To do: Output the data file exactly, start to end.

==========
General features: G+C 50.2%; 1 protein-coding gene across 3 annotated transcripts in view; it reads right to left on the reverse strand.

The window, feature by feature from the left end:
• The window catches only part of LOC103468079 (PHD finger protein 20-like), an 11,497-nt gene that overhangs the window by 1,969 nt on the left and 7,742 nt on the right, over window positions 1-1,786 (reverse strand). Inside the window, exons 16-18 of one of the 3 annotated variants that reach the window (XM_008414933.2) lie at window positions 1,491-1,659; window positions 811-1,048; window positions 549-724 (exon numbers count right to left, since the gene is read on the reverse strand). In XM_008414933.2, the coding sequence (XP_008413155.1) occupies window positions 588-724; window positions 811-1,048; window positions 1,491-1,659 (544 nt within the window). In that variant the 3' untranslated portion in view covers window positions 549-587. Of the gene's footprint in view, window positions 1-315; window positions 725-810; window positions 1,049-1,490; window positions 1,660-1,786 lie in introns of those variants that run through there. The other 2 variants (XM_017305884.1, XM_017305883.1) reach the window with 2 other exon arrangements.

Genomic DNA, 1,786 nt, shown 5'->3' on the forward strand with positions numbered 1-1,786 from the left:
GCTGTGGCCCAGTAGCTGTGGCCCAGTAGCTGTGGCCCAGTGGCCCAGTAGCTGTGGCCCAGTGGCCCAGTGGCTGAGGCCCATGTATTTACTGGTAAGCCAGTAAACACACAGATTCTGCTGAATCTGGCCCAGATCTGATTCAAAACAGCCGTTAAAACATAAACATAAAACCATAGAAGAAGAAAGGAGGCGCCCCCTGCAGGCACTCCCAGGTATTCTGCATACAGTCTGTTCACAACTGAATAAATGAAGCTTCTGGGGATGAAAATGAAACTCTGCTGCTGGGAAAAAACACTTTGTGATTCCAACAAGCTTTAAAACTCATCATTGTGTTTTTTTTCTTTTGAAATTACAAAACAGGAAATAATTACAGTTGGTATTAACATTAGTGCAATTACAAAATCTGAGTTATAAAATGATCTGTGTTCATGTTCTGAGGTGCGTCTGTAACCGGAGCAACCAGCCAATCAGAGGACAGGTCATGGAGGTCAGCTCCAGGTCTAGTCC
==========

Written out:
General features: G+C 50.2%; 1 protein-coding gene across 3 annotated transcripts in view; it reads right to left on the reverse strand.

The window, feature by feature from the left end:
• The window catches only part of LOC103468079 (PHD finger protein 20-like), an 11,497-nt gene that overhangs the window by 1,969 nt on the left and 7,742 nt on the right, over window positions 1-1,786 (reverse strand). Inside the window, exons 16-18 of one of the 3 annotated variants that reach the window (XM_008414933.2) lie at window positions 1,491-1,659; window positions 811-1,048; window positions 549-724 (exon numbers count right to left, since the gene is read on the reverse strand). In XM_008414933.2, the coding sequence (XP_008413155.1) occupies window positions 588-724; window positions 811-1,048; window positions 1,491-1,659 (544 nt within the window). In that variant the 3' untranslated portion in view covers window positions 549-587. Of the gene's footprint in view, window positions 1-315; window positions 725-810; window positions 1,049-1,490; window positions 1,660-1,786 lie in introns of those variants that run through there. The other 2 variants (XM_017305884.1, XM_017305883.1) reach the window with 2 other exon arrangements.

Genomic DNA, 1,786 nt, shown 5'->3' on the forward strand with positions numbered 1-1,786 from the left:
GCTGTGGCCCAGTAGCTGTGGCCCAGTAGCTGTGGCCCAGTGGCCCAGTAGCTGTGGCCCAGTGGCCCAGTGGCTGAGGCCCATGTATTTACTGGTAAGCCAGTAAACACACAGATTCTGCTGAATCTGGCCCAGATCTGATTCAAAACAGCCGTTAAAACATAAACATAAAACCATAGAAGAAGAAAGGAGGCGCCCCCTGCAGGCACTCCCAGGTATTCTGCATACAGTCTGTTCACAACTGAATAAATGAAGCTTCTGGGGATGAAAATGAAACTCTGCTGCTGGGAAAAAACACTTTGTGATTCCAACAAGCTTTAAAACTCATCATTGTGTTTTTTTTCTTTTGAAATTACAAAACAGGAAATAATTACAGTTGGTATTAACATTAGTGCAATTACAAAATCTGAGTTATAAAATGATCTGTGTTCATGTTCTGAGGTGCGTCTGTAACCGGAGCAACCAGCCAATCAGAGGACAGGTCATGGAGGTCAGCTCCAGGTCTAGTCC